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Text Box: Great rears are produced by great rears!
Hogan, the sire above and 3 of his "get" to the left.
#1 Chambrays And The Beat Goes On (Cher)
#2 Chambrays Summer Breeze (Hanna)
#3 Chambrays Stella's Desire
 

The photo above describes the Forequarters area: "The shoulders are well laid-back, long and sloping, forming an angle with the upper arm of approximately 90 degrees" see 90 degree angle formed by the withers to point of shoulders and point of shoulders to elbow Ideally, the length of the shoulder blade should equal the length of the upper arm. Those two measurements are exact with the dog above!

Viewed from the side, the elbows should be directly under the withers, and the front legs should be perpendicular to the ground and well under the body.  see elbows under withers, legs perpendicular to the ground and well under the body.

Pasterns should be strong and short and should slope slightly from the perpendicular line of the leg.

Forequarters
Forequarters should be muscular, well coordinated and balanced with the hindquarters. Shoulders--The shoulders are well laid-back, long and sloping, forming an angle with the upper arm of approximately 90 degrees that permits the dog to move his forelegs in an easy manner with strong forward reach. Ideally, the length of the shoulder blade should equal the length of the upper arm. Straight shoulder blades, short upper arms or heavily muscled or loaded shoulders, all restricting free movement, are incorrect. Front Legs--When viewed from the front, the legs should be straight with good strong bone. Too much bone is as undesirable as too little bone, and short legged, heavy boned individuals are not typical of the breed. Viewed from the side, the elbows should be directly under the withers, and the front legs should be perpendicular to the ground and well under the body. The elbows should be close to the ribs without looseness. Tied-in elbows or being "out at the elbows" interfere with free movement and are serious faults.
Pasterns should be strong and short and should slope slightly from the perpendicular line of the leg. Feet are strong and compact, with well-arched toes and well-developed pads. Dew claws may be removed. Splayed feet, hare feet, knuckling over, or feet turning in or out are serious faults.

 

 

 

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Text Box: No Cow-hocks here!
Hindquarters plain and simple should look like any of the dogs pictured above and below.
Giving the appearance of strength and power! No cow-hocks seen here as is too often seen in the Labrador ring!
Toes slightly behind the point of rump, not the  weak rears where the legs are held and carried underneath the dog,
both standing still and when moving because of severe weakness as is also seen in many dogs now showing!

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Text Box: When standing the rear toes are only slightly behind the point of the rump.
Not underneath the body as with weak rears!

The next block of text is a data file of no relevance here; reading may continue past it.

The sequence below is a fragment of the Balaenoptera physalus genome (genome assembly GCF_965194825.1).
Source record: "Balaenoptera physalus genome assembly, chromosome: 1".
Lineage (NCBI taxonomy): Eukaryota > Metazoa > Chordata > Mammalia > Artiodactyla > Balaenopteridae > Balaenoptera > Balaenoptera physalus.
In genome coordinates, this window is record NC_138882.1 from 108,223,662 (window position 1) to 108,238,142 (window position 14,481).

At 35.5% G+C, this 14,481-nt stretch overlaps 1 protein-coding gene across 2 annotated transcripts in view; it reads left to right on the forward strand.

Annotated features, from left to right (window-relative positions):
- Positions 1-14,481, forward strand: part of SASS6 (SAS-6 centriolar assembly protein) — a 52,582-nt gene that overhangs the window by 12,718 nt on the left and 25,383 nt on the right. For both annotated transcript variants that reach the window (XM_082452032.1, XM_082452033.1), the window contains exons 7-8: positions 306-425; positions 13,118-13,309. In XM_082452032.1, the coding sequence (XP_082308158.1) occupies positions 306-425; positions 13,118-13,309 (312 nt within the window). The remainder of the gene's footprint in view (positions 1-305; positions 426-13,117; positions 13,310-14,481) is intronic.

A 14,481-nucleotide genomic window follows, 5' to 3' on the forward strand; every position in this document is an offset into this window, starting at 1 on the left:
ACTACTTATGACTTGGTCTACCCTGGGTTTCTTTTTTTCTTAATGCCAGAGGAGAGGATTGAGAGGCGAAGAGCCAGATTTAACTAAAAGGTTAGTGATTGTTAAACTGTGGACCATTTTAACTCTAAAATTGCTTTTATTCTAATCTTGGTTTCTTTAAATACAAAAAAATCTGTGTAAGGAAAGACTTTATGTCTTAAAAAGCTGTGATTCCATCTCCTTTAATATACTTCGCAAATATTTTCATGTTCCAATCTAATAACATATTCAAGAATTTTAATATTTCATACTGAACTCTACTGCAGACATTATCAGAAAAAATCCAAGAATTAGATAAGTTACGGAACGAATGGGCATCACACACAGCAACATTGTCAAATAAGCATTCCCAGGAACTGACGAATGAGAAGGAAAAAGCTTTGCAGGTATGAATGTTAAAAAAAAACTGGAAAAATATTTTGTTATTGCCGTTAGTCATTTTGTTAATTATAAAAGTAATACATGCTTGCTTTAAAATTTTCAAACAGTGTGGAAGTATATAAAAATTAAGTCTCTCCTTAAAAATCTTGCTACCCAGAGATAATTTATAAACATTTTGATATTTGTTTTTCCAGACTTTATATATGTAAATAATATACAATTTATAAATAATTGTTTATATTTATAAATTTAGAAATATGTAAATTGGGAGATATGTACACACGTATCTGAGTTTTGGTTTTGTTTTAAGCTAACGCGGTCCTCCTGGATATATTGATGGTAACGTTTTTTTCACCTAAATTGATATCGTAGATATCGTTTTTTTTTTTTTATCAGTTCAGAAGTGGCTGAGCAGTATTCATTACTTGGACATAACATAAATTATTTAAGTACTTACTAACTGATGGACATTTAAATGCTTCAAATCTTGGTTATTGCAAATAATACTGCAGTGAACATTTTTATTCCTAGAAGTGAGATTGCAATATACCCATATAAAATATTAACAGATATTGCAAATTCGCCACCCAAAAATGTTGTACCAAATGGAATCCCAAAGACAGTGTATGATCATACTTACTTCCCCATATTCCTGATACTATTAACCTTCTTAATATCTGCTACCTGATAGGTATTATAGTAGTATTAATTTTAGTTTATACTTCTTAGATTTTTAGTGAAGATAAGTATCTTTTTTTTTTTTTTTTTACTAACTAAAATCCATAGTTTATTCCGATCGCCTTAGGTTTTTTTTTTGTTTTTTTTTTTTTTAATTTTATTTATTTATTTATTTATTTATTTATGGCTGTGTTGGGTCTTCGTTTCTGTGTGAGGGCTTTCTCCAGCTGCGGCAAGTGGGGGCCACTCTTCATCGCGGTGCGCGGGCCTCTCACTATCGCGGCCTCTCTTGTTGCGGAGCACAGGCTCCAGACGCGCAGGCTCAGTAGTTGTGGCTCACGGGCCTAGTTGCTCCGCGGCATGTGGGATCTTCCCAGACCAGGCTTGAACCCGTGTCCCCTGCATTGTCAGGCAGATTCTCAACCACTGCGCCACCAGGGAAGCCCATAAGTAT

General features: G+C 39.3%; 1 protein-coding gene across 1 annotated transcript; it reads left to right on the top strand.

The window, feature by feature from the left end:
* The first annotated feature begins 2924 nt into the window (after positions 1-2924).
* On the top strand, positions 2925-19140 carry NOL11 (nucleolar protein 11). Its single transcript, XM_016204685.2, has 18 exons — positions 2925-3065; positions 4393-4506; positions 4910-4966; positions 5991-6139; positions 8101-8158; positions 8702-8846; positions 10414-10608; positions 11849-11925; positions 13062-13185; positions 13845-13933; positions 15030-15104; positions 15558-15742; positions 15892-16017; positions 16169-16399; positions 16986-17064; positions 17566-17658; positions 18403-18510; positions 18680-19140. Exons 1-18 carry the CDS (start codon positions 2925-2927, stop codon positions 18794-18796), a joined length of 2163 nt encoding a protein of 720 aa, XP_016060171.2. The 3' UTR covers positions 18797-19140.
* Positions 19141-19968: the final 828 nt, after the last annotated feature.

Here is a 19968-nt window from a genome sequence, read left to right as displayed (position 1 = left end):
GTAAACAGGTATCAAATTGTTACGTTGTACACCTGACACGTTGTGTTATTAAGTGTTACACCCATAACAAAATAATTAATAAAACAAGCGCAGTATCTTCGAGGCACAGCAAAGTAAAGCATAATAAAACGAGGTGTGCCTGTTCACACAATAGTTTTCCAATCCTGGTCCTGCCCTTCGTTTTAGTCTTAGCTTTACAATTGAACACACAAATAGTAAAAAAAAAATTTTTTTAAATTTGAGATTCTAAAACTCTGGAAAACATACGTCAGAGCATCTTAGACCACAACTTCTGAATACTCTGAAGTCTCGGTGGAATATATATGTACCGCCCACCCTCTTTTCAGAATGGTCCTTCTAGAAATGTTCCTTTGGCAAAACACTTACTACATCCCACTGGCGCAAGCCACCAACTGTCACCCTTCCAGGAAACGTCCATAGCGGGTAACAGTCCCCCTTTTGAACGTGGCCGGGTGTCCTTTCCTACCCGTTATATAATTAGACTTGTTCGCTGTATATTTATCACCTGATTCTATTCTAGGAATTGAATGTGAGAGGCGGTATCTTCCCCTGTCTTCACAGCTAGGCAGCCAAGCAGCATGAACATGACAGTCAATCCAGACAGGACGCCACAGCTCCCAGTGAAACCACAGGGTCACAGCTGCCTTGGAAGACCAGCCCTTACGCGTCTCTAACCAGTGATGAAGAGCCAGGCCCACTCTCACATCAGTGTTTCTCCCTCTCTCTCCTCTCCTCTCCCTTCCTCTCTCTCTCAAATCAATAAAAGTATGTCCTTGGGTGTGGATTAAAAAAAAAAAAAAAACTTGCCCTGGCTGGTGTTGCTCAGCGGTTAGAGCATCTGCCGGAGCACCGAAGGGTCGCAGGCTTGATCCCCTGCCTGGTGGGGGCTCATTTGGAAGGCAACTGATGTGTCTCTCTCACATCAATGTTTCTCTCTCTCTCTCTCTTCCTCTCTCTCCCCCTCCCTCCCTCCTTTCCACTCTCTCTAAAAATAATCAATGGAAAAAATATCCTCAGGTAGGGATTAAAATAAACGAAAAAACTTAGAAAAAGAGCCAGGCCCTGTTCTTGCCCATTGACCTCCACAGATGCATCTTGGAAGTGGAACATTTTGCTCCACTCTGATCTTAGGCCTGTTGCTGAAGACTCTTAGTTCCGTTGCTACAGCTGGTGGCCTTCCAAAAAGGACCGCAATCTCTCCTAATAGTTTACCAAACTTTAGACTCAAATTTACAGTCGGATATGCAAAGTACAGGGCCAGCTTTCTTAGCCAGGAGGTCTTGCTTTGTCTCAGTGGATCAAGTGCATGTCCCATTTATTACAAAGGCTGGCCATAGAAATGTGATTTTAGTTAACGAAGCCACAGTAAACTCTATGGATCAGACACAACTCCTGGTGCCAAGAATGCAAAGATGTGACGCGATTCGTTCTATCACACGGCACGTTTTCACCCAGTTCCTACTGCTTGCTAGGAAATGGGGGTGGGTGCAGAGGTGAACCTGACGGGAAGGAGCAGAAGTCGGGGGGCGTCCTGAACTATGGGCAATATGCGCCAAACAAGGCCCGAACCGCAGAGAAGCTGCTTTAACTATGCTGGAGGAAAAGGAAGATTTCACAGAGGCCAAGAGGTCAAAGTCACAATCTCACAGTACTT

Text Box: and strong short hocks. 
the hocks should be 1/3 the leg length
Hindquarters
The Labrador’s hindquarters are broad, muscular and well-developed from the hip to the hock with well-turned stifles and strong short hocks. Viewed from the rear, the hind legs are straight and parallel. Viewed from the side, the angulation of the rear legs is in balance with the front. The hind legs are strongly boned, muscled with moderate angulation at the stifle, and powerful, clearly defined thighs. The stifle is strong and there is no slippage of the patellae while in motion or when standing. The hock joints are strong, well let down and do not slip or hyper-extend while in motion or when standing. Angulation of both stifle and hock joint is such as to achieve the optimal balance of drive and traction. When standing the rear toes are only slightly behind the point of the rump. Over angulation produces a sloping topline not typical of the breed. Feet are strong and compact, with well-arched toes and well-developed pads.
Cow-hocks, spread hocks, sickle hocks and over-angulation are serious structural defects and are to be faulted.

Judges need to look at more than the head and front of Labradors! The rear assembly should be the strongest part of a working dog! Too often judges put up dogs that are weak, cow-hocked individuals and in some cases it has become an accepted norm because of the numerous dogs being shown with this serious structural defect!

Disqualifications

  1. Any deviation from the height prescribed in the Standard.

  2. A thoroughly pink nose or one lacking in any pigment.

  3. Eye rims without pigment.

  4. Docking or otherwise altering the length or natural carriage of the tail.

  5. Any other color or a combination of colors other than black, yellow or chocolate as described in the Standard.

 

Editors Note: I guess you can tell that as a Labrador breeder I have a huge pet peeve! Too many weak rears being bred by supposedly serious breeders! Standing from behind a dog, the hocks should never cower inwards towards each other. There are some breeders that constantly produce dogs whose hocks at times touch each other while standing still!
Worse yet, while in movement, because of the severity of the cow-hocks, the feet clown-step east and west instead of
in-lining and pointing forward underneath the mid-section of the dog! The look from behind a dog should be an open U and not a V or worse an "hour glass figure" with the hocks curving inwards!

"Sacre bleu mon Dieu!"

 

PSS: Watch for another "informative diatribe" coming soon about "Disqualifications", mainly Pigmy-sized Labradors!!!!